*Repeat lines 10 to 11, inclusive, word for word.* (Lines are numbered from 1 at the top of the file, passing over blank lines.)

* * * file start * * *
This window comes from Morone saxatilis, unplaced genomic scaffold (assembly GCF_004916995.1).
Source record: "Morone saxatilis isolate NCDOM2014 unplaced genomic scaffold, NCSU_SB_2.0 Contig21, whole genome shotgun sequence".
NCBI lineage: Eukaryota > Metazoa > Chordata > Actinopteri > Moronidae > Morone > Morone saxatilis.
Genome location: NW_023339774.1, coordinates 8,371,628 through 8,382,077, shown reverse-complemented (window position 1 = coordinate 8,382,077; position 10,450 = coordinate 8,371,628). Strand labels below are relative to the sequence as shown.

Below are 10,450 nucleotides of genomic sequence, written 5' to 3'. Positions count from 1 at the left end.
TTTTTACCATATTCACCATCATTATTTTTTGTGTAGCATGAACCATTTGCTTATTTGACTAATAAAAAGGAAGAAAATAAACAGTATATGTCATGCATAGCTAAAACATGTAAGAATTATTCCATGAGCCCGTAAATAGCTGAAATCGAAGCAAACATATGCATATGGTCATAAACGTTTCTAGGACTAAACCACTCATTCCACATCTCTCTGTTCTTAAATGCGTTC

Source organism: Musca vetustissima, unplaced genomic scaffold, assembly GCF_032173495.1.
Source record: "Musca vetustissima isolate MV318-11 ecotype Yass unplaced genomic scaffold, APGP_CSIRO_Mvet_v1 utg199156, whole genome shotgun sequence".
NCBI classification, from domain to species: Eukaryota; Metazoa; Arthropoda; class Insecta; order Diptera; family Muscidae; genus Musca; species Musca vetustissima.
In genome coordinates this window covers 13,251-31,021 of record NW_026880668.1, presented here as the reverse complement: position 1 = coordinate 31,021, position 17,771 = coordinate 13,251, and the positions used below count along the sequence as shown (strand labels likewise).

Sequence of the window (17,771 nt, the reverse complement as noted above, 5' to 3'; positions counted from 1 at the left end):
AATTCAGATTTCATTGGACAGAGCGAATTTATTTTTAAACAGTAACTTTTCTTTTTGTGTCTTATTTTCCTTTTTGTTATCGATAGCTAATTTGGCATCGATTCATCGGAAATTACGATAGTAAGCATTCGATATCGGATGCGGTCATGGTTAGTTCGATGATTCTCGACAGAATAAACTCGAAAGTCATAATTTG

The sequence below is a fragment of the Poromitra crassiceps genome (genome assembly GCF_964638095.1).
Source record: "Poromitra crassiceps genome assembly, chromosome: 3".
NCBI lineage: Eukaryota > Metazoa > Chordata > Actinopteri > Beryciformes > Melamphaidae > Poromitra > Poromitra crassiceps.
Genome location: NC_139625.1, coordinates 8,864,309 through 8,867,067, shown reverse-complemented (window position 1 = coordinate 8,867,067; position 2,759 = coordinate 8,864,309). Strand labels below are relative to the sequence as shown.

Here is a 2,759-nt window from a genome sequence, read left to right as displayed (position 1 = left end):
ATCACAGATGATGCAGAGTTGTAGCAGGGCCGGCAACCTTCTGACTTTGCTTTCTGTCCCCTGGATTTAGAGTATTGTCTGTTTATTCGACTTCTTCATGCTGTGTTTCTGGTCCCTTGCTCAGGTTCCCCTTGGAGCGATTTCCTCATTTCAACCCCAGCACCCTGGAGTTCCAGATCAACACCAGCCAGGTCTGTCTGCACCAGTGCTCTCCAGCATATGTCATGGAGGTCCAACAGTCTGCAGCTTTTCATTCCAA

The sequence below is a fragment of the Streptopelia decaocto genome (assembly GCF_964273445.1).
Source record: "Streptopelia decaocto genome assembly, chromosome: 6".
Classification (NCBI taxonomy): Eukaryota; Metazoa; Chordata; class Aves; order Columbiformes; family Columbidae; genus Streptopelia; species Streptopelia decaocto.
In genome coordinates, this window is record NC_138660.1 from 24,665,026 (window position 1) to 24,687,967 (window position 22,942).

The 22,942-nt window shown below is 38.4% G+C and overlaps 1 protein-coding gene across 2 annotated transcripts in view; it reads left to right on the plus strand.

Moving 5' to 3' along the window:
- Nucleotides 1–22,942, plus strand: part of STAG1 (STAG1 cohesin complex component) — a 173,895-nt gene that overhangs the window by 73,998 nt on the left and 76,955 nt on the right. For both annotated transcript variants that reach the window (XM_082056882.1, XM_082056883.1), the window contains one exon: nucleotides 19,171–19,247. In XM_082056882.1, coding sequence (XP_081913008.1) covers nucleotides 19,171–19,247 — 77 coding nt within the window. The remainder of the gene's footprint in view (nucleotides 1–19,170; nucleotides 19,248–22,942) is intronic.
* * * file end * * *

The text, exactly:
In genome coordinates this window covers 13,251-31,021 of record NW_026880668.1, presented here as the reverse complement: position 1 = coordinate 31,021, position 17,771 = coordinate 13,251, and the positions used below count along the sequence as shown (strand labels likewise).

Sequence of the window (17,771 nt, the reverse complement as noted above, 5' to 3'; positions counted from 1 at the left end):